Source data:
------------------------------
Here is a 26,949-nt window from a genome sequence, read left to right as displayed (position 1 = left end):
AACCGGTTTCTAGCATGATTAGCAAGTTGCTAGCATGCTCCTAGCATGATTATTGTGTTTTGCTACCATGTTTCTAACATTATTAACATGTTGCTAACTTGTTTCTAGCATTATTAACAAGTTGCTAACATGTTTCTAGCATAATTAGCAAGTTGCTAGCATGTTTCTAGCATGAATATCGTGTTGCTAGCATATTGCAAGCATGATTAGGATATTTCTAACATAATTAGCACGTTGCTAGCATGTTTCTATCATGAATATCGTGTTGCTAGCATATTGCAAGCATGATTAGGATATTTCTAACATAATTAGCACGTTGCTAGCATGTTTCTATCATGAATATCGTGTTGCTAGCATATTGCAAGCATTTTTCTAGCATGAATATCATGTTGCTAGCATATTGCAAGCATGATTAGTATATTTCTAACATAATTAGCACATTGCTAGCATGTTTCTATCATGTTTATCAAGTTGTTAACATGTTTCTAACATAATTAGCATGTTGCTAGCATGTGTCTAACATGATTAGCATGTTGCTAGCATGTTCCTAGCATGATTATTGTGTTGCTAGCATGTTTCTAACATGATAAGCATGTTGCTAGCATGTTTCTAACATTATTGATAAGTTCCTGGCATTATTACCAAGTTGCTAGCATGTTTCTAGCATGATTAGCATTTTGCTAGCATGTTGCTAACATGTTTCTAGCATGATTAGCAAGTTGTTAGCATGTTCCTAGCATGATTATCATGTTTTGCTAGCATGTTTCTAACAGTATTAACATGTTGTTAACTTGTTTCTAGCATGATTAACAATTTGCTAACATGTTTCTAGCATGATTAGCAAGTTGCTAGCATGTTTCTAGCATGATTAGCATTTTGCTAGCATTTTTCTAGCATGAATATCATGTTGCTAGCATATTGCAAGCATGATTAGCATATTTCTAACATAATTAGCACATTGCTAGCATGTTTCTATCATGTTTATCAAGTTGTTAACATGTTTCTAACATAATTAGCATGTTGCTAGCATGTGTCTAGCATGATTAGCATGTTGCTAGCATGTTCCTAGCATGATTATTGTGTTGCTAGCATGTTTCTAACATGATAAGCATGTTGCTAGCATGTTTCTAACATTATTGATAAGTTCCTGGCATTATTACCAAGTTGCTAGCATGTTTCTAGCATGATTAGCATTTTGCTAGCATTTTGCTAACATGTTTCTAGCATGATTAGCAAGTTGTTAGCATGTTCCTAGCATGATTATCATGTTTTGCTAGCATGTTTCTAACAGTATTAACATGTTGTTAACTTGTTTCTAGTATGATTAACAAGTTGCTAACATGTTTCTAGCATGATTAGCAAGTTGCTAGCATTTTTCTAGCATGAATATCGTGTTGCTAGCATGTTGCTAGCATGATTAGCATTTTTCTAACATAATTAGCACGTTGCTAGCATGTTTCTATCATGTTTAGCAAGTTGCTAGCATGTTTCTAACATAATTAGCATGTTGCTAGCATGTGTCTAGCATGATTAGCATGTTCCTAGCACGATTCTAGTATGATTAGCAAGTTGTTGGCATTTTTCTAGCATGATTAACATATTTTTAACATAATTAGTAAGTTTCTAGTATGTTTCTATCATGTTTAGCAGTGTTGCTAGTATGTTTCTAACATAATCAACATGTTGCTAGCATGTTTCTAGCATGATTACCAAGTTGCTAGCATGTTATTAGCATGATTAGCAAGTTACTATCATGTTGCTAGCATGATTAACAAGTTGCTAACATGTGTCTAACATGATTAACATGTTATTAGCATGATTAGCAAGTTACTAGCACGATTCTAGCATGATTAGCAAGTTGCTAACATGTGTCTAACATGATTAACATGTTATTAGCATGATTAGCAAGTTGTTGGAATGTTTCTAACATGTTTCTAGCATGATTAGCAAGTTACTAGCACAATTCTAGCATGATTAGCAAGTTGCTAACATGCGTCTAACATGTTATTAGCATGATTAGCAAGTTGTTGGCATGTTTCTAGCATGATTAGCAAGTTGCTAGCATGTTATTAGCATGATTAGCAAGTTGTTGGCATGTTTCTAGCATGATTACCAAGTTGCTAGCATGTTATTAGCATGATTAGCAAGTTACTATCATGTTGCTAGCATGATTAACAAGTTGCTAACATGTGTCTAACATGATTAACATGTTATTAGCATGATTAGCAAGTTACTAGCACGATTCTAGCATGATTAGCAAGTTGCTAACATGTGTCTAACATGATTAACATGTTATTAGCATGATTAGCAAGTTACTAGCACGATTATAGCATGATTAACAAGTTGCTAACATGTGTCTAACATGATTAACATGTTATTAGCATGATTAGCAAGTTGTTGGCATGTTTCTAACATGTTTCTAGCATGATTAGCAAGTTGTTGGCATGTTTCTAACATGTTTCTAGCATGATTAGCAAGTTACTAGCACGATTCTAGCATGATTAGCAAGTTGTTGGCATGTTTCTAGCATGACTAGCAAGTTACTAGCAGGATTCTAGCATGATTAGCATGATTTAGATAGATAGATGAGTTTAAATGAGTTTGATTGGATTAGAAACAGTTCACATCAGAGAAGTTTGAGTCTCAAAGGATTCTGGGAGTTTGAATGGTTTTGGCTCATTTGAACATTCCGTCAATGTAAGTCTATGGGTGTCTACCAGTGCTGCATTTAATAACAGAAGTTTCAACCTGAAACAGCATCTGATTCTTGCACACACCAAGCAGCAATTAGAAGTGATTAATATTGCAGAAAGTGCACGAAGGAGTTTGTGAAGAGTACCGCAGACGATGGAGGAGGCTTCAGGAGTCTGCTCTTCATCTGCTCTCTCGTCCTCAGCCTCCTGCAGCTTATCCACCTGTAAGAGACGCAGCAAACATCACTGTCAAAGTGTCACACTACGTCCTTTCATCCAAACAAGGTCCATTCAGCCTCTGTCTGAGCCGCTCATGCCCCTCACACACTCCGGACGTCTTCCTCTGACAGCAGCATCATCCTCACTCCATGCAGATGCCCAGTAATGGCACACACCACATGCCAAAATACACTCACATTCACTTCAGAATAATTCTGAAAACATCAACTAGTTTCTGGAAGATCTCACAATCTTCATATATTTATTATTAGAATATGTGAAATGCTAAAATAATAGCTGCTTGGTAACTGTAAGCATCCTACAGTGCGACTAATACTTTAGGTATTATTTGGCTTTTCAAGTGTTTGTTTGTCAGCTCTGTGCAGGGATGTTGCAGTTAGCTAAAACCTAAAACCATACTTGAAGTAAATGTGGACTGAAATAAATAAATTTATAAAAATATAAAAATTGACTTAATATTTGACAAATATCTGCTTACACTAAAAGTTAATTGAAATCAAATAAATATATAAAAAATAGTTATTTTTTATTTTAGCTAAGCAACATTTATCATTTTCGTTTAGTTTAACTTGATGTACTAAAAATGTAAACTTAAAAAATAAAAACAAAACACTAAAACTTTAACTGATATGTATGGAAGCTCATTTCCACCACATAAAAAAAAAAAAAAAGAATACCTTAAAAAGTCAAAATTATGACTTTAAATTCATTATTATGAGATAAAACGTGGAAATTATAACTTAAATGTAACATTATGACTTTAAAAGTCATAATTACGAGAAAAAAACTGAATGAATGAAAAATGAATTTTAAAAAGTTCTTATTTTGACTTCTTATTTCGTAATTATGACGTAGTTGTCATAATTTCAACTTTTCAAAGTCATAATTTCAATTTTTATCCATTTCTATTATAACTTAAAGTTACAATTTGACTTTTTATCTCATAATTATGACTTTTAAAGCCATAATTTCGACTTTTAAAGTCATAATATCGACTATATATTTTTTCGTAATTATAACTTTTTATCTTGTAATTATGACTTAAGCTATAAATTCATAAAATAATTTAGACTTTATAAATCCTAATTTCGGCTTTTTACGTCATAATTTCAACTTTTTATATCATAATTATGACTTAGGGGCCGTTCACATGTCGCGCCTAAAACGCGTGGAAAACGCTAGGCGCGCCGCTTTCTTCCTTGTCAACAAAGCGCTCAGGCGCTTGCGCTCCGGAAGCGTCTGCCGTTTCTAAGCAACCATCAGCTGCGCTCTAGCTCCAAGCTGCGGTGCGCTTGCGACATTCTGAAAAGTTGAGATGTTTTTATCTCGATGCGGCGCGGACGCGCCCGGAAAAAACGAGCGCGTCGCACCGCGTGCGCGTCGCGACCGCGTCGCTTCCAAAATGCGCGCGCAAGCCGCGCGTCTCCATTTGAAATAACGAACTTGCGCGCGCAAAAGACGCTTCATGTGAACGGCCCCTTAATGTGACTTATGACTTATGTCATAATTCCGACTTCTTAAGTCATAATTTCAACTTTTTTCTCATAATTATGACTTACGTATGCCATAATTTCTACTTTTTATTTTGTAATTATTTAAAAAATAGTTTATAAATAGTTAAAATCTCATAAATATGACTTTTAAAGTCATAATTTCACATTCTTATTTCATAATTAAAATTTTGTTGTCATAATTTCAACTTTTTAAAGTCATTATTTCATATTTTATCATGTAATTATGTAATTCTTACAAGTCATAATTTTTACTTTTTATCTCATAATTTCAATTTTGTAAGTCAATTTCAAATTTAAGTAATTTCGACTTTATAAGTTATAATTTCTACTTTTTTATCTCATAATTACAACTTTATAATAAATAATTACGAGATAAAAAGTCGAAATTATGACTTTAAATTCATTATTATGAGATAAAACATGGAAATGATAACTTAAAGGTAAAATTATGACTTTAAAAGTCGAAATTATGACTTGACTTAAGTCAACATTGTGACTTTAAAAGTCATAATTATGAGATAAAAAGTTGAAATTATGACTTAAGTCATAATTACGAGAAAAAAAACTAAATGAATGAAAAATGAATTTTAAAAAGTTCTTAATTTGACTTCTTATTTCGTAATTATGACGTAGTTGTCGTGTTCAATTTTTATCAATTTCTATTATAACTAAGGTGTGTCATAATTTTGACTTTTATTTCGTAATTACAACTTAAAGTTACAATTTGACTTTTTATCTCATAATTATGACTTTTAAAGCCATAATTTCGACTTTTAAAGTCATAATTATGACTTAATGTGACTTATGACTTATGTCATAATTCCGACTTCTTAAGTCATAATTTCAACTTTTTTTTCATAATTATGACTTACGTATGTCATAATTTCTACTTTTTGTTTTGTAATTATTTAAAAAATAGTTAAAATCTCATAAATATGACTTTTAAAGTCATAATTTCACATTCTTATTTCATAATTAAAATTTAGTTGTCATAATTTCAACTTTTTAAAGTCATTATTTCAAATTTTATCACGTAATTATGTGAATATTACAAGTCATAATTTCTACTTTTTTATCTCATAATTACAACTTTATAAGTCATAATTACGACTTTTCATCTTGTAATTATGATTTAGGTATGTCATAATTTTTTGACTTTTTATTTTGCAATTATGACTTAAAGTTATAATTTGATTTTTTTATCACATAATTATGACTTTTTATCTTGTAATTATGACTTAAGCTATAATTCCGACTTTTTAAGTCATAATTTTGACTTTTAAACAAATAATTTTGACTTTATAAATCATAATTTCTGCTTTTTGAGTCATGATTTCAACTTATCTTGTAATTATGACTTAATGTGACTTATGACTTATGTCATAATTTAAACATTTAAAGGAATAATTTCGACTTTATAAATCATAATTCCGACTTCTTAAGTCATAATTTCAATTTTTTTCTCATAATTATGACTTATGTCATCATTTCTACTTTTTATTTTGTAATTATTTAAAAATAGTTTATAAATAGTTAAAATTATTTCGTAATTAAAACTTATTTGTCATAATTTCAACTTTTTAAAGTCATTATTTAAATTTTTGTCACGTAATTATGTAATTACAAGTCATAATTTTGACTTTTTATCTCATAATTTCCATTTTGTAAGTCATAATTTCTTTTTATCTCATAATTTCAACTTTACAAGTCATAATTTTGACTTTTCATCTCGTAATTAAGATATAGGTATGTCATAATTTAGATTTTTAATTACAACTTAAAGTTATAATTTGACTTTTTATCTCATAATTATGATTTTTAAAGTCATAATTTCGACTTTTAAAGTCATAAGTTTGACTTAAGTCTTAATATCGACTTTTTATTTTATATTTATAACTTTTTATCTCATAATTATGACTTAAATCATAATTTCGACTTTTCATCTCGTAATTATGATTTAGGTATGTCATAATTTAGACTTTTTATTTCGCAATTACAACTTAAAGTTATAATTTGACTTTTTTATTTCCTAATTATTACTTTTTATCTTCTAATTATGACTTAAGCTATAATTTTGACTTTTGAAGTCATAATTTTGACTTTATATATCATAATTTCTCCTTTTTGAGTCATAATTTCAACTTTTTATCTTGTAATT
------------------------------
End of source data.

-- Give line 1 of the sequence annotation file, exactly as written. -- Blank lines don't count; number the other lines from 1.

Here is a 26,949-nt window from a genome sequence, read left to right as displayed (position 1 = left end):